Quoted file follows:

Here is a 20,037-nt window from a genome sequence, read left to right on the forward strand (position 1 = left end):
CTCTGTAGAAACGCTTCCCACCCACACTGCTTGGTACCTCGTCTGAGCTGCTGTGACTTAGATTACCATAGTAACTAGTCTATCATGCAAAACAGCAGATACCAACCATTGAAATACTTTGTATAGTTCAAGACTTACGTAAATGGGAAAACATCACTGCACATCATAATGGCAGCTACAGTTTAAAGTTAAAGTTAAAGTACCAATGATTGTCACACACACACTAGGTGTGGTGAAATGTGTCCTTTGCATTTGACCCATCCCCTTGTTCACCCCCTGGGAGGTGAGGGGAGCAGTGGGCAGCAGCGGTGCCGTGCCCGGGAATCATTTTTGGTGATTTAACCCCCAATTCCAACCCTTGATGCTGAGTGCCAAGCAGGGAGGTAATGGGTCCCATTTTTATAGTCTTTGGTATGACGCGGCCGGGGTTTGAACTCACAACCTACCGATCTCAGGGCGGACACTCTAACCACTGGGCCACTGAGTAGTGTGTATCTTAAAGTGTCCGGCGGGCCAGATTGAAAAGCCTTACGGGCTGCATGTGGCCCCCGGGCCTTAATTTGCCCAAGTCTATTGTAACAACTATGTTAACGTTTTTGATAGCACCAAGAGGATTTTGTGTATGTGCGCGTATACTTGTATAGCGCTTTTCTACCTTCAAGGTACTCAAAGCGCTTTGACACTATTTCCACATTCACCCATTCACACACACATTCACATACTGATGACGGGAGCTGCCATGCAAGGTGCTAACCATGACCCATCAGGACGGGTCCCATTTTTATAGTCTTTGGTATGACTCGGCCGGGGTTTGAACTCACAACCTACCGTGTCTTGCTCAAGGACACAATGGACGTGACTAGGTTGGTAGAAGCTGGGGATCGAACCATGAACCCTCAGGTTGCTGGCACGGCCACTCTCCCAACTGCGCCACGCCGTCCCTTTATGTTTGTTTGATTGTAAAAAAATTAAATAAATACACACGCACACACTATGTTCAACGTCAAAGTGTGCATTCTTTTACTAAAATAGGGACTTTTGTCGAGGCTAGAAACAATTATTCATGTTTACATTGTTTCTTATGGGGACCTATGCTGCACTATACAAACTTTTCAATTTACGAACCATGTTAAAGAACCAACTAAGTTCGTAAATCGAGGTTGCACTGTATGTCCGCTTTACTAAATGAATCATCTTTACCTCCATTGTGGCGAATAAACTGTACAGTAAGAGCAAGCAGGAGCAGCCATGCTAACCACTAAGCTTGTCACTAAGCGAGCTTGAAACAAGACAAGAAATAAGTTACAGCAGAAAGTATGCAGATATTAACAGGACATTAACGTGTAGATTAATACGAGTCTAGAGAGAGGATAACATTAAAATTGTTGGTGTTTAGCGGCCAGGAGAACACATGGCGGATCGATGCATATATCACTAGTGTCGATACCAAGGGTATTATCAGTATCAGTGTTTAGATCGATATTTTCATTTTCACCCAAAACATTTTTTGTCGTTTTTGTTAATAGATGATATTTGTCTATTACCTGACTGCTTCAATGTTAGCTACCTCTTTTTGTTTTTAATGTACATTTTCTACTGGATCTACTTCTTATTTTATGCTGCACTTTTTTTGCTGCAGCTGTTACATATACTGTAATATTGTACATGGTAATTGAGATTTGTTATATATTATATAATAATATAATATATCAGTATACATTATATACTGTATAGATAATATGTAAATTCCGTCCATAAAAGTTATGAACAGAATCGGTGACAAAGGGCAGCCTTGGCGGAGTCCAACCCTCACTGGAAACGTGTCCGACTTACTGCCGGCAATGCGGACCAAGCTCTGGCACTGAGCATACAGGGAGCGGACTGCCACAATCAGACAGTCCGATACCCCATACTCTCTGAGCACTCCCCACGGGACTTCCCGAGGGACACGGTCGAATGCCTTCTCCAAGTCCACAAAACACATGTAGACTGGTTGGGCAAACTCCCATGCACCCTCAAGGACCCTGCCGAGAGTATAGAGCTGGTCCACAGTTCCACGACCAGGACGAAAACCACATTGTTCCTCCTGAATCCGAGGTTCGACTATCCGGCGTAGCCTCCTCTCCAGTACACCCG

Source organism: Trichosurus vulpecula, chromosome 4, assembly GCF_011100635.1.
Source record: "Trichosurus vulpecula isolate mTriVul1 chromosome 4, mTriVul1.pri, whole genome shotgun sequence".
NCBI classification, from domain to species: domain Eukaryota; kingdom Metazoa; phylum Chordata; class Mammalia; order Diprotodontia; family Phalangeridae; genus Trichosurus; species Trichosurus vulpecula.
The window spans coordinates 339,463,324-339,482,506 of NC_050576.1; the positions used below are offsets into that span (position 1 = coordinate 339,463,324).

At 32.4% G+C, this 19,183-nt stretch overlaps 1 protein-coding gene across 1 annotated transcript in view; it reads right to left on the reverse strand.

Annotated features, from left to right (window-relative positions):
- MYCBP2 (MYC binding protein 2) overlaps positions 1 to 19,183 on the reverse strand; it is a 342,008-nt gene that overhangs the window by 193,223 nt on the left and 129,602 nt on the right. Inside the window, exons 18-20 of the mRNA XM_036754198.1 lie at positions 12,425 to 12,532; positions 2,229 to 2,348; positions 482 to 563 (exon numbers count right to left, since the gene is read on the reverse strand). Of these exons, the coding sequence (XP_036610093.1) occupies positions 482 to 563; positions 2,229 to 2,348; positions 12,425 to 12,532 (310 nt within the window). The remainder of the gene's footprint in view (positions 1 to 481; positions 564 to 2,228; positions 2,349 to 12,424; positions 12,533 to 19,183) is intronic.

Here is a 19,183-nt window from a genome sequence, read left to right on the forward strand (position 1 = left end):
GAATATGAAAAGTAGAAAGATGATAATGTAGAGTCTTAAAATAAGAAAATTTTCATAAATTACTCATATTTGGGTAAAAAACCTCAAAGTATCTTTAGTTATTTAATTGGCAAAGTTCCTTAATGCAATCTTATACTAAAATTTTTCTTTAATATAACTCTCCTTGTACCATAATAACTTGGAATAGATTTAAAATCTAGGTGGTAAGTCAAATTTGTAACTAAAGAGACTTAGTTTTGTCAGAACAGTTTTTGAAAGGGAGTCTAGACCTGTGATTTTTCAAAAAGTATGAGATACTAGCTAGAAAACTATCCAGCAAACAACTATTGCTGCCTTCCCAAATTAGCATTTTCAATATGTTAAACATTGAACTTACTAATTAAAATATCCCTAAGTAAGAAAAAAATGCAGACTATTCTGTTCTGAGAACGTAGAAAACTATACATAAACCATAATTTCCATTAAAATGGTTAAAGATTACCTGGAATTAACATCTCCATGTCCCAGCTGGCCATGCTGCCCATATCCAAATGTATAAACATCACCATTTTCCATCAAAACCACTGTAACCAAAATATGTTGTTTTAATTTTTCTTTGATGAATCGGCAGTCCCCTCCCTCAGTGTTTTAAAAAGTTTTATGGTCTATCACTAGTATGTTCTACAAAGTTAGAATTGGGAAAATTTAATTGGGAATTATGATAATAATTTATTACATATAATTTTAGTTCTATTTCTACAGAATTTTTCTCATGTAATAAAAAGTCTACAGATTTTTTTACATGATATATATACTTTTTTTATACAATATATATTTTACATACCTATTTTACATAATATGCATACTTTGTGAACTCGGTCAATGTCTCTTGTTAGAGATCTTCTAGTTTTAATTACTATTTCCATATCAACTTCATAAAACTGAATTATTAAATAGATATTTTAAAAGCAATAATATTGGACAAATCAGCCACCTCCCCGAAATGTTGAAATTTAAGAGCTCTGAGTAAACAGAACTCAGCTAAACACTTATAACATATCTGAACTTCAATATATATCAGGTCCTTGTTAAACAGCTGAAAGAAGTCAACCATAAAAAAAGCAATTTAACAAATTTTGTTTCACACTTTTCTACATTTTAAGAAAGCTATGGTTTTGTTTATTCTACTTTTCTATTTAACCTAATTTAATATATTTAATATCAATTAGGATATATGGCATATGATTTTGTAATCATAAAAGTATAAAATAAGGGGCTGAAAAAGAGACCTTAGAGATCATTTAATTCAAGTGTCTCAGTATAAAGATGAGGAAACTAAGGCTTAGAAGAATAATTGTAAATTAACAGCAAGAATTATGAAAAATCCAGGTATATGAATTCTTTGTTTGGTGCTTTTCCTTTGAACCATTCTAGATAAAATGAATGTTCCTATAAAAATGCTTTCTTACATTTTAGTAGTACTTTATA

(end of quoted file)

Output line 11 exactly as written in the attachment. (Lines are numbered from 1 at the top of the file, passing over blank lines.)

GAATATGAAAAGTAGAAAGATGATAATGTAGAGTCTTAAAATAAGAAAATTTTCATAAATTACTCATATTTGGGTAAAAAACCTCAAAGTATCTTTAGTTATTTAATTGGCAAAGTTCCTTAATGCAATCTTATACTAAAATTTTTCTTTAATATAACTCTCCTTGTACCATAATAACTTGGAATAGATTTAAAATCTAGGTGGTAAGTCAAATTTGTAACTAAAGAGACTTAGTTTTGTCAGAACAGTTTTTGAAAGGGAGTCTAGACCTGTGATTTTTCAAAAAGTATGAGATACTAGCTAGAAAACTATCCAGCAAACAACTATTGCTGCCTTCCCAAATTAGCATTTTCAATATGTTAAACATTGAACTTACTAATTAAAATATCCCTAAGTAAGAAAAAAATGCAGACTATTCTGTTCTGAGAACGTAGAAAACTATACATAAACCATAATTTCCATTAAAATGGTTAAAGATTACCTGGAATTAACATCTCCATGTCCCAGCTGGCCATGCTGCCCATATCCAAATGTATAAACATCACCATTTTCCATCAAAACCACTGTAACCAAAATATGTTGTTTTAATTTTTCTTTGATGAATCGGCAGTCCCCTCCCTCAGTGTTTTAAAAAGTTTTATGGTCTATCACTAGTATGTTCTACAAAGTTAGAATTGGGAAAATTTAATTGGGAATTATGATAATAATTTATTACATATAATTTTAGTTCTATTTCTACAGAATTTTTCTCATGTAATAAAAAGTCTACAGATTTTTTTACATGATATATATACTTTTTTTATACAATATATATTTTACATACCTATTTTACATAATATGCATACTTTGTGAACTCGGTCAATGTCTCTTGTTAGAGATCTTCTAGTTTTAATTACTATTTCCATATCAACTTCATAAAACTGAATTATTAAATAGATATTTTAAAAGCAATAATATTGGACAAATCAGCCACCTCCCCGAAATGTTGAAATTTAAGAGCTCTGAGTAAACAGAACTCAGCTAAACACTTATAACATATCTGAACTTCAATATATATCAGGTCCTTGTTAAACAGCTGAAAGAAGTCAACCATAAAAAAAGCAATTTAACAAATTTTGTTTCACACTTTTCTACATTTTAAGAAAGCTATGGTTTTGTTTATTCTACTTTTCTATTTAACCTAATTTAATATATTTAATATCAATTAGGATATATGGCATATGATTTTGTAATCATAAAAGTATAAAATAAGGGGCTGAAAAAGAGACCTTAGAGATCATTTAATTCAAGTGTCTCAGTATAAAGATGAGGAAACTAAGGCTTAGAAGAATAATTGTAAATTAACAGCAAGAATTATGAAAAATCCAGGTATATGAATTCTTTGTTTGGTGCTTTTCCTTTGAACCATTCTAGATAAAATGAATGTTCCTATAAAAATGCTTTCTTACATTTTAGTAGTACTTTATA